Torture and the Living Dead

Omar Khadr – a Canadian citizen abducted by US forces at the age of fifteen, has now spent over a quarter of his life beyond the reach of even the most basic humanitarian organizations – at Guantanamo Bay.

A video of formerly classified interrogation tapes from Guantanamo Bay has been released. The sound is poor, but at various points Omar can be heard asking for help, and perhaps even asking to be killed. Arabic translators at CBC translate the repetitious cry toward the end as ya’ummi – “Mom!”. I’m reminded of something told to me by a relative who used to work in a nursing home: People always call for their mother just before they die.

He – along with all the other inmates there – has been reduced to what Agamben calls the state of zoe – bare life, he who has been excluded from the social life, he who can be killed as one would kill an animal. (It is unclear to me whether he also constitutes the homo sacer, precisely since he can be murdered, either officially after a show trial, or in his cell under cover of night).

In the eyes of the US government, and in their inaction, apparently in the eyes of the Canadian government as well, he is nothing more than an animal.

When will the Allied Troops of the present day invade and liberate these prisoners, who – barring anything resembling a legal process for their detention, torture, and murder (see also the rash of suicides) – must at the least be considered inmates of a concentration camp?

He complains that he can’t move his arms and hasn’t received proper medical attention.”I’m not a doctor, but I think you’re getting good medical care,” the interrogator responds. As with all the agents in the video, his face is blacked out to protect his identity.

Khadr cries, “I lost my eyes. I lost my feet. Everything!” in reference to how the firefight in Afghanistan affected his vision.

“No, you still have your eyes and your feet are still at the end of your legs, you know,” a man says.

When the agent accuses Khadr of crying to avoid interrogation, Khadr tells the agent between gasping sobs, “You don’t care about me.”

As Khadr continues crying, the agent calls for a break.

“Look, I want to take a few minutes. I want you to get yourself together. Relax a bit. Have a bite to eat and we’ll start again,” the interrogator says.

Khadr chants in haunting voice

Then Khadr begins sobbing with his head in both his hands, chanting over and over again in a haunting voice. His words are difficult to hear, and at first could be taken for “Kill me” or “Help me.”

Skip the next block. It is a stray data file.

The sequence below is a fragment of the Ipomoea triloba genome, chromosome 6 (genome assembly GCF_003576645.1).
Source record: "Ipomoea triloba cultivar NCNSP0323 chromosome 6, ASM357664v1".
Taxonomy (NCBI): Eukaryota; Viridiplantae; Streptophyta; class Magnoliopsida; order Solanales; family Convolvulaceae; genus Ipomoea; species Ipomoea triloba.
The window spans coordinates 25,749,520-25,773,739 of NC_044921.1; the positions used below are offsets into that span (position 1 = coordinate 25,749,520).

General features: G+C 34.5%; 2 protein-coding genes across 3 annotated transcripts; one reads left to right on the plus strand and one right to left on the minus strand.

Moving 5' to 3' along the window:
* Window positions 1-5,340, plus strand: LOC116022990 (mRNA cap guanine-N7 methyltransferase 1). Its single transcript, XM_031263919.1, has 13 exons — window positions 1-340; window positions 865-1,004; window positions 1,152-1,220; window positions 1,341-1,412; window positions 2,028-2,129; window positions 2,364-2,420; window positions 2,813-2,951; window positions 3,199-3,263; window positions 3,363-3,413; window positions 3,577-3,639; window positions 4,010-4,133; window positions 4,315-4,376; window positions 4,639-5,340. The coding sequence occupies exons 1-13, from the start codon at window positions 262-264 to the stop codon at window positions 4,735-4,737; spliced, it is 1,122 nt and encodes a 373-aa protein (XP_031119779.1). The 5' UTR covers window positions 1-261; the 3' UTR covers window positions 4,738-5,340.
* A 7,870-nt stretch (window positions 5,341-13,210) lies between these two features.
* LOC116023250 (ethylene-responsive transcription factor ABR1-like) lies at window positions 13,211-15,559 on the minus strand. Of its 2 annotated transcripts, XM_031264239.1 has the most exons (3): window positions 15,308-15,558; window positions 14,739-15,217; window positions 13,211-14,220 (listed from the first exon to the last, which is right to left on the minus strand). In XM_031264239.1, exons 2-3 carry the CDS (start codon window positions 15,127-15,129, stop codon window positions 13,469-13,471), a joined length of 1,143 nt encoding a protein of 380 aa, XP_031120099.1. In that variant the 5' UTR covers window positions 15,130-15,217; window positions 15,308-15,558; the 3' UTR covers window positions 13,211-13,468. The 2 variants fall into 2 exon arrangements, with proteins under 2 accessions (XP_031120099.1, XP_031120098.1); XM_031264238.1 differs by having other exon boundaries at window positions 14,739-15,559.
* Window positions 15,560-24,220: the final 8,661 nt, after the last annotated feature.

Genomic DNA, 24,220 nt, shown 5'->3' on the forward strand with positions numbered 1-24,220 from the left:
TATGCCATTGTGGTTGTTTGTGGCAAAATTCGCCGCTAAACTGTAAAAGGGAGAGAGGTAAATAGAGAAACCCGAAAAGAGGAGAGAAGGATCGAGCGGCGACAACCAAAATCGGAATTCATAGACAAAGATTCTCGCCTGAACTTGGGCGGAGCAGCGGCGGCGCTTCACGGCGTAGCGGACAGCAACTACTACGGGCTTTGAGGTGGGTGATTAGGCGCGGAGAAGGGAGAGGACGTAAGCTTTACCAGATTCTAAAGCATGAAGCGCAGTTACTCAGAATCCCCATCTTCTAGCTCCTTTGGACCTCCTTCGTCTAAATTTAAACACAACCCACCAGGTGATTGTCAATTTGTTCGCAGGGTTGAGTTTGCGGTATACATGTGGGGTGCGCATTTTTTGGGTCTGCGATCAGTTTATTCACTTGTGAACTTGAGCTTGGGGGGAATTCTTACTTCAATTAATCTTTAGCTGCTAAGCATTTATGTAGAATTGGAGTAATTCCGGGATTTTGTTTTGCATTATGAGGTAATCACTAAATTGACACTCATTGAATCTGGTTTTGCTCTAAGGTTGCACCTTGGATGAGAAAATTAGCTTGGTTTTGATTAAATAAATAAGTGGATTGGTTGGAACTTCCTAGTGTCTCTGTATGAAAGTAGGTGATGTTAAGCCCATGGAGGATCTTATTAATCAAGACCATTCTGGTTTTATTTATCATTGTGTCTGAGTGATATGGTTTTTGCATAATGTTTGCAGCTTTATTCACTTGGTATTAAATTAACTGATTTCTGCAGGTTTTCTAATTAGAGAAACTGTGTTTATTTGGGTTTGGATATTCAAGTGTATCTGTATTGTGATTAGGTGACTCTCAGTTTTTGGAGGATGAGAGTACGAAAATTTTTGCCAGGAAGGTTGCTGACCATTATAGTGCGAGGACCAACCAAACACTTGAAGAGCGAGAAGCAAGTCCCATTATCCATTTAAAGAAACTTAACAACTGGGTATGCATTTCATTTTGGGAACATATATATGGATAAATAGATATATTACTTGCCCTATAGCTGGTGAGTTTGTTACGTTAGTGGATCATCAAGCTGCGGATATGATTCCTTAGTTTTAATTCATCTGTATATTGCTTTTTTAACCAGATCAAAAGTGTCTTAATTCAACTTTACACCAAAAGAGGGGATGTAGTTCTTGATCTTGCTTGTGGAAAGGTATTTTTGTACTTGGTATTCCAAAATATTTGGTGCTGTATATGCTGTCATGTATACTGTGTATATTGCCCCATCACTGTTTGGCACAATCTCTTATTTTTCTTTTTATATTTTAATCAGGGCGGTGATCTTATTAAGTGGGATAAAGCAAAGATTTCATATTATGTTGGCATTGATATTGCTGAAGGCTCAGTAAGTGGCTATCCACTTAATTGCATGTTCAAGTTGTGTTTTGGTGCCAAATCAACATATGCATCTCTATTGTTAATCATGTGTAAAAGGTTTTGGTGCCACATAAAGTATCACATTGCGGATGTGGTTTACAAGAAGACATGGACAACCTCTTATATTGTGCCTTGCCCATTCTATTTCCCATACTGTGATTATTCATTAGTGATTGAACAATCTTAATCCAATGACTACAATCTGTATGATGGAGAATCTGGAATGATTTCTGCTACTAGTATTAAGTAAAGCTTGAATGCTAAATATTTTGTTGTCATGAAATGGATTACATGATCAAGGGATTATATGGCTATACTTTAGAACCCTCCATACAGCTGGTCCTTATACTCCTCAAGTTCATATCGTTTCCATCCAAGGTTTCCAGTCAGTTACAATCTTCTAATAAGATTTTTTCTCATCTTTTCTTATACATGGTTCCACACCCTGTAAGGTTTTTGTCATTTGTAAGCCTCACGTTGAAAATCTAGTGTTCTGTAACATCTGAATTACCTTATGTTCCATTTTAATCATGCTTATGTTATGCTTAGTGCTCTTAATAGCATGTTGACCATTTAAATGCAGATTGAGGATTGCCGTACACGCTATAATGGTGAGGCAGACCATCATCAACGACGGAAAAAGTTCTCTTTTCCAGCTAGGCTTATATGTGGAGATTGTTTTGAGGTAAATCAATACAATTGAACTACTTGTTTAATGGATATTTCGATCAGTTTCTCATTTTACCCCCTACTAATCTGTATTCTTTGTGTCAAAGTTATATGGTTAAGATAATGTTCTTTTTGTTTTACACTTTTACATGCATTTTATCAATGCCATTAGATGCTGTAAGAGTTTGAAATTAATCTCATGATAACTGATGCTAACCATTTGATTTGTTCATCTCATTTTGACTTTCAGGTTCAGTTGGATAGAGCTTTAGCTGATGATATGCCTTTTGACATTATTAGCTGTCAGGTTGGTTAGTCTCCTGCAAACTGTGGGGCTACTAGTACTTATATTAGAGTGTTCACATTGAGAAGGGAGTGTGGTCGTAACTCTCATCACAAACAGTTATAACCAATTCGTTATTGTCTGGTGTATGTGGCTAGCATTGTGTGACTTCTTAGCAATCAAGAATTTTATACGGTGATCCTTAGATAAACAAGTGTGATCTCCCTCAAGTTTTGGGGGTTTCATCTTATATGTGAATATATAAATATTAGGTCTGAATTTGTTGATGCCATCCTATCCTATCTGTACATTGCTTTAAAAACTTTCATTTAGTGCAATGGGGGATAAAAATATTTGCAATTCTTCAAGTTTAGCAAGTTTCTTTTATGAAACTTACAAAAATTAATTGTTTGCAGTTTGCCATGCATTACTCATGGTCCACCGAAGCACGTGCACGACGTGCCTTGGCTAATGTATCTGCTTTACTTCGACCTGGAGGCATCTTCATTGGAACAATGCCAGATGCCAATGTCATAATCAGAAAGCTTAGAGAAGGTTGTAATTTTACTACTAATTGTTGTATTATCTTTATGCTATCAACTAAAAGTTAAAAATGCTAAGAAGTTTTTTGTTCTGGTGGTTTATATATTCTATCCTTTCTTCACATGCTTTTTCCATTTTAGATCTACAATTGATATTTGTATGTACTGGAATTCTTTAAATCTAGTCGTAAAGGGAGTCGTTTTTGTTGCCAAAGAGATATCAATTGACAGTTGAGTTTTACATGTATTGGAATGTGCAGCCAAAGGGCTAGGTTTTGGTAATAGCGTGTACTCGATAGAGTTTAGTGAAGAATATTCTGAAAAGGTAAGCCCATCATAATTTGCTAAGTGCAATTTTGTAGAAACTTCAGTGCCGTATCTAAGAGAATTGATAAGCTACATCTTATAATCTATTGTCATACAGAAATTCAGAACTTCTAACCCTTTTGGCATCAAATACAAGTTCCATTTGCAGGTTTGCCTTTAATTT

However, Arabic speakers working at CBCNews.ca say the teenager appears to be keening “Ya ummi,” which is Arabic for “My mother.”

In the next interview excerpt, Khadr sits on a blue couch looking down as he is questioned. He mumbles short answers and declines an offer of food.

This video is difficult to watch. It’s not optional for those of us whose inability to stop our government, and who share in that responsibility.


3 thoughts on “Torture and the Living Dead

  1. That was a very good summary. I have not been able to calm down enough to write anything significant about this, and it was good to read this here. The reasoning offered by the Canadian government, under two separate ruling parties now, is astounding, and it really is nothing less than plain collaboration. We have selective notions of citizenship — Maher Arar was sent to be tortured in Syria, and recently won his case against the Canadian government. Khadr’s father was apparently linked to Al Qaeda, and a part of Canadian public opinion thus wants to see his kid get trounced, without asking what kind of judgment he could have had at 14 or 15, under an extremely authoritarian and threatening father. Anyway, the idea is he should get a fair trial, and conventions governing treatment of child soldiers should be respected. I am really appalled to see the Canadian academics who, with smiles and very nuanced language, basically excuse the inaction of Canadian governments.

  2. erikwdavis says:

    @reformislam: Nicely put. It’s charming to have the roaches come out of the dark and actually say what they think. Thanks for proving my point. It’s distressing that so many are willing to prefer revenge and hatred to justice. Speer’s death is unlikely to actually have had anything to do with the 15 year old Omar, and even if it were, I fail to see how six years of torture achieve justice for Speer.

    @Maximilian: My sense is that Canada is under extreme duress from US politicians: the recent oil treaties for the Tar Sands include provisions that, even in the event of an energy emergency in Canada, Canada will not be permitted to turn off the exports to the US. Since oil and terrorism are linked in the American political imaginary (and elsewhere), perhaps that has something to do with this?

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